This Is The Cut Of Steak You Should Probably Avoid

To understand if a certain cut of steak is one you should snatch up at the store or one you should avoid, it's helpful to think about the anatomy of a cow and where the steak in question came from. The Spruce Eats explains that cows heavily exercise the muscles in the rear legs and rump, which tend to be tough and low in fat. While we humans may strive for this sort of firm, tight backside, it doesn't make for a great steak.

The biggest cut of meat from this section of the cow is called the beef round. If you're in search of tender, flavorful steak, it's the cut you should probably avoid. Aside from being super lean, the beef round also has a lot of tendons, ligaments, and connective tissue running throughout, and lacks flavor, according to The Spruce Eats. All of this is to say, the round is kind of a chore to cook and eat. Because the beef round is such a big cut, you'll often see it broken down into three separate parts, labeled with different names. Here's what to look out for.

Beef round has three parts and goes by different names

One cut of beef round you may encounter is the sirloin tip, which is a prettier name for "knuckle" and it's a muscle that runs from the cow's hip to the knee. It can be sold as a roast or cut into steaks. It's the tenderest part of the round, according to Saveur, but The Spruce Eats warns that it's plagued by chewy connective tissue so braising it is your best bet. Sorry, but "braised steak" is not exactly what we're looking for. The beef round also includes parts known as the eye of round and the bottom round, which you may recognize by its other name: rump roast. "Roast" is the keyword there because that's about the only thing this cut is good for and you won't really see it sold as steak.

Last comes the top round, which is sometimes called London broil. You've likely seen this before – it's a common cut that needs to be cooked to medium-rare and thinly sliced. Otherwise, it feels and tastes like chewing on a boot. Top round can be sold as steak but if you come across it, move along. Round steak really may be more trouble than it's worth.

Round steaks are no fun to cook

Round steaks are considered a budget cut of meat and that low price can be very appealing. But because they don't contain much fat, round steaks can become dry and chewy when cooked (via Nose to Tail). We're here to tell you, only buy a round steak if you can summon the patience to pamper it. Delish's recipe for round steak treats the meat to spa-like therapy that most of us don't receive on our best day.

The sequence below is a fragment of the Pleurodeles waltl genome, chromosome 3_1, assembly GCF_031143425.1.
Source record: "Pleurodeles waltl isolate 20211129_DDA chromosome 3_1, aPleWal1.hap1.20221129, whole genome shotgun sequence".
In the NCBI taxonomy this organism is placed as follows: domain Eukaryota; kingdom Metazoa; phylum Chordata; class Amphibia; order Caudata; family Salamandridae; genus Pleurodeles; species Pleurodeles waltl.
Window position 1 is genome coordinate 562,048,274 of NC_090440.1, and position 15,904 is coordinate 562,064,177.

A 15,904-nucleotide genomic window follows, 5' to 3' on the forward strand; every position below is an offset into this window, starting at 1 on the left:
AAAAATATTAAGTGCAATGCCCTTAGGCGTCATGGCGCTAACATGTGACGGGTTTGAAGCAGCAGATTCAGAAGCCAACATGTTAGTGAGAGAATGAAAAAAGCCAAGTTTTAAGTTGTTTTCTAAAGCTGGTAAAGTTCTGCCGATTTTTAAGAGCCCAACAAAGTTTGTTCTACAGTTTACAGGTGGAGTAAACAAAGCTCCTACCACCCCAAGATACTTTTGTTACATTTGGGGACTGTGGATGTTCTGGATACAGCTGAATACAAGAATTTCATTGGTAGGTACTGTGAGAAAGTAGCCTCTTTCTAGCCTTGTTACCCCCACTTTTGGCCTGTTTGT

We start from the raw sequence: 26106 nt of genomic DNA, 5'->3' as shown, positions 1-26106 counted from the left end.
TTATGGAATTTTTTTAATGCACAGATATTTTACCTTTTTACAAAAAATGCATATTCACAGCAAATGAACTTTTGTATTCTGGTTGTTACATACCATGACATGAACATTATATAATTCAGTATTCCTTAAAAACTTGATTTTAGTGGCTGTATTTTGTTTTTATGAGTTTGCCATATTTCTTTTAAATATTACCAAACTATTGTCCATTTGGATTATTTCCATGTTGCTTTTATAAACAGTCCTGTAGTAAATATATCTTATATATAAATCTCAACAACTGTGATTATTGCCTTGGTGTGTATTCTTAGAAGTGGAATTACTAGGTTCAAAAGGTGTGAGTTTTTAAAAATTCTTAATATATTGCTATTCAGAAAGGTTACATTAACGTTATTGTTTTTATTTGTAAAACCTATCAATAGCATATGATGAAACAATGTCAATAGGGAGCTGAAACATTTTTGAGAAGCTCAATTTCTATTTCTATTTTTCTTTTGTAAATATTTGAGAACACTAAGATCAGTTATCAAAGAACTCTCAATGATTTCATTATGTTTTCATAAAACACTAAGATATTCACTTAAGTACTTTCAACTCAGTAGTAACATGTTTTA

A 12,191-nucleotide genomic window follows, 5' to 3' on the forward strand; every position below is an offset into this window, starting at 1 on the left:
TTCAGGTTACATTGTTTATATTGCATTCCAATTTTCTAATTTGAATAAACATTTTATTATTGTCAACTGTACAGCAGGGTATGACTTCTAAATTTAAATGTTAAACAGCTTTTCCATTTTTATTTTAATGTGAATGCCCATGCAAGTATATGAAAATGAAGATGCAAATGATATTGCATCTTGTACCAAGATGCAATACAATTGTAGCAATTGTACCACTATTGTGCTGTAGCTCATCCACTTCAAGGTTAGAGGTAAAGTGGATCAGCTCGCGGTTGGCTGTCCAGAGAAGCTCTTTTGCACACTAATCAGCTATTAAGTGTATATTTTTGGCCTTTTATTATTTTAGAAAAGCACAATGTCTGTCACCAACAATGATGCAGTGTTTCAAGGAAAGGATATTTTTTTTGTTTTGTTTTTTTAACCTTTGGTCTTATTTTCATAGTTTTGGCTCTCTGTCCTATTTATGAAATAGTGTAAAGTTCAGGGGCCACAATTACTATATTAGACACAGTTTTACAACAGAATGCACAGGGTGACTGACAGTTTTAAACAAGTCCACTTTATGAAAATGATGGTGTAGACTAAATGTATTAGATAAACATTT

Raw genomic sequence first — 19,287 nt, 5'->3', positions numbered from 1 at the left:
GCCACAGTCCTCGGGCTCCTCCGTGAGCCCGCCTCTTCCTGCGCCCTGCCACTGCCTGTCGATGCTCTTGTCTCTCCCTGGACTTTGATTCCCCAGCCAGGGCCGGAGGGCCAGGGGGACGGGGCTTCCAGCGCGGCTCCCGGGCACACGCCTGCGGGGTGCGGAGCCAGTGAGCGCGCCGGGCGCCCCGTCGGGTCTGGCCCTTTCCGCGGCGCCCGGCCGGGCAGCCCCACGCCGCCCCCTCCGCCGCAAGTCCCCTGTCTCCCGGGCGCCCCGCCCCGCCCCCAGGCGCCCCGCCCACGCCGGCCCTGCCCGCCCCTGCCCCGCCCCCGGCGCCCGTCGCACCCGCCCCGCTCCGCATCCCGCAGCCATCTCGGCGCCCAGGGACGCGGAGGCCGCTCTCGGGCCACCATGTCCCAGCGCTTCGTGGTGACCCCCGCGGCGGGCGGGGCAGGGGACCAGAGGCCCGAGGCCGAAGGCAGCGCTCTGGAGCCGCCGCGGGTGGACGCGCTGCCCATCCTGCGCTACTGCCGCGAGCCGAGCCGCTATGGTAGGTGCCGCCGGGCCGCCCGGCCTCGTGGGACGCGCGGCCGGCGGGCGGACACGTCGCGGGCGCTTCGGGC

The recipe instructs us to pound the steak with a meat mallet to tenderize it, marinate it in an oily, herby bath for 30 minutes, and then douse it with butter while cooking. Surely all of this effort will result in some kind of success but we'd much rather buy steak with some inherent flavor and tenderness rather than one that needs to be convinced to taste good. The next time you're shopping for steak, bypass the beef round and opt for something that requires little effort for reliably tasty results, like a ribeye.

Why ribeye steaks are better than round steak

The primary advantage a ribeye steak can claim over a round steak is fat content. Considering once again the anatomy of the cow, Omaha Steaks points out that the ribeye comes from an area between the shoulder and the loin that collects a lot of intramuscular fat, which refers to those white flecks of fat dispersed throughout red meat. This is also called "marbling" and it's a surefire indication of a tasty cut of steak, per Crowd Cow.

Beef round, from its lowly position on the nearly fat-free, muscular rear end of the cow, just can't compete. A well-marbled ribeye is going to offer better flavor and tenderness compared to a lean round steak any day. MasterClass explains the difference comes down to mouthfeel and moisture. Fat is more tender than muscle fiber so it creates a more desirable mouthfeel when we eat it. Additionally, those flecks of fat melt into the meat as it cooks, keeping the steak moist and juicy. So, it seems the choice is clear. When shopping for steak, go marbled or go home.